Owner, Licensed Professional Counselor
Bachelor of Arts – Psychology | Texas State University | 2008
Master of Arts – Health Psychology | Texas State University | 2012
Licensed Professional Counselor (69697)
Texas State Board of Examiners of Professional Counselors
Activities & Affiliations
- American Counseling Association, Member
- Capital of Texas Counseling Association, Member
- Central Texas Eating Disorders Specialists, Member
- Binge Eating Disorder Association (BEDA), Weight Stigma Awareness Week Contributor 2013 & 2014
- National Eating Disorder Association (NEDA), Media Watchdog, Volunteer, 2014 National Conference Presenter
- Eating Disorder Hope, Expert Writer and Contributor
- Addiction Hope, Expert Writer and Contributor
Licensed Master Social Worker, Staff Therapist At Thrive
Kate is a Licensed Master Social Worker with experience working within the mental health and substance use field, both in clinical and advocacy roles. Kate received her Master of Science in Social Work and her Bachelor of Social Work from The University of Texas at Austin. She has worked in both inpatient and outpatient settings, treating severe mental illness and co-occurring substance use disorders. In addition to her clinical experience, Kate is an active advocate in the mental health field, working with a multitude of groups including the Eating Disorders Coalition, UT Austin’s Center for Students in Recovery, and Dell Children’s Hospital. Additionally, she currently serves on the Texas Health and Human Services’ Behavioral Health Advisory Committee.
Kate specializes in the treatment of eating disorders and concurrent mental health and substance use disorders, treating both adolescents and adults. Kate practices from a Relational Therapy model, with a strong focus on shame resiliency, in order to facilitate a space with her clients that is empathetic, compassionate, and fosters connection. Along with the utilization of Dialectical Behavior Therapy (DBT), Motivational Interviewing, and trauma-informed care, Kate understands each person is an individual with unique needs and works collaboratively with clients to come up with the treatment plan best suited to their situation.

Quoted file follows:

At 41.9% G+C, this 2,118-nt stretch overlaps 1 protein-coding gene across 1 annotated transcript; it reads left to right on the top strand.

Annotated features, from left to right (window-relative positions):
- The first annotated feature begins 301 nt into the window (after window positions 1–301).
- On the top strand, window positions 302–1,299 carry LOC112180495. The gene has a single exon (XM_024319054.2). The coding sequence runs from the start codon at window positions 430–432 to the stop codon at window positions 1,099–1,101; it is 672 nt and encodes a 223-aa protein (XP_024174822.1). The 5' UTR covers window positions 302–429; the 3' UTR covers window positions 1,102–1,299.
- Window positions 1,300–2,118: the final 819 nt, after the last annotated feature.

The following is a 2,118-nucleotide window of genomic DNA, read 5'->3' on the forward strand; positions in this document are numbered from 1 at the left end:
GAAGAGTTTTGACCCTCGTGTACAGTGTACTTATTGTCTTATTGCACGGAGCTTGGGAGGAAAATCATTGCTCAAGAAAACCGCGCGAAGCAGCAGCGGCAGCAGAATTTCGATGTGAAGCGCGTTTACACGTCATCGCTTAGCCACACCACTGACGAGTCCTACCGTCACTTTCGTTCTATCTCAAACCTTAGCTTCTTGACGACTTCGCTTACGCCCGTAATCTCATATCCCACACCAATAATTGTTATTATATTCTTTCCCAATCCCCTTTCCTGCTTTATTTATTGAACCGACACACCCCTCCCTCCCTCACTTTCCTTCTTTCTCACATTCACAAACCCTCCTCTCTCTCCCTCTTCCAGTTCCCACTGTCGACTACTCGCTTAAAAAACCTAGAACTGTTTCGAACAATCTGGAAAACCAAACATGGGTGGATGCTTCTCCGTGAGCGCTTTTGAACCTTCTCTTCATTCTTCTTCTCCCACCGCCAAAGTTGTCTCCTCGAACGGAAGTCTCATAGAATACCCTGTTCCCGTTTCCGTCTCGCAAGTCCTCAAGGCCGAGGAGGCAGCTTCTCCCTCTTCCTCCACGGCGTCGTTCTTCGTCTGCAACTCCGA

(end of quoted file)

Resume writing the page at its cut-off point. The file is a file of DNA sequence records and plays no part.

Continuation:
In my work as a therapist, whether it was helping an entrepreneur cope with work stress in individual counseling or working with a teen who was in serious crisis at the hospital, I found all my clients had one thing in common – they felt like they were just doing what they could to survive in their life. A common thread throughout their goals in therapy was to create a life for themselves worth living, one in which they were really thriving and not just surviving. This is what inspired me to create Thrive. This is what I love to help my clients do, build their best life and help them thrive in that life. In our work together, I help my clients explore what that life looks like and, like a guide, help them get there by offering suggestions, helping prepare for unforeseen challenges, and providing honest feedback to help them check their blind spots.
My approach to counseling is collaborative, which means that we will work together to identify goals or changes you want for yourself and develop ways to implement these changes in order to reach your goals. As a part of this process, we will work together to understand what contributes to the problems in your life and what gets in the way of the change you want for yourself. While we will focus on the changes that you want to make for yourself, we will balance this change with mindfulness and self-compassion.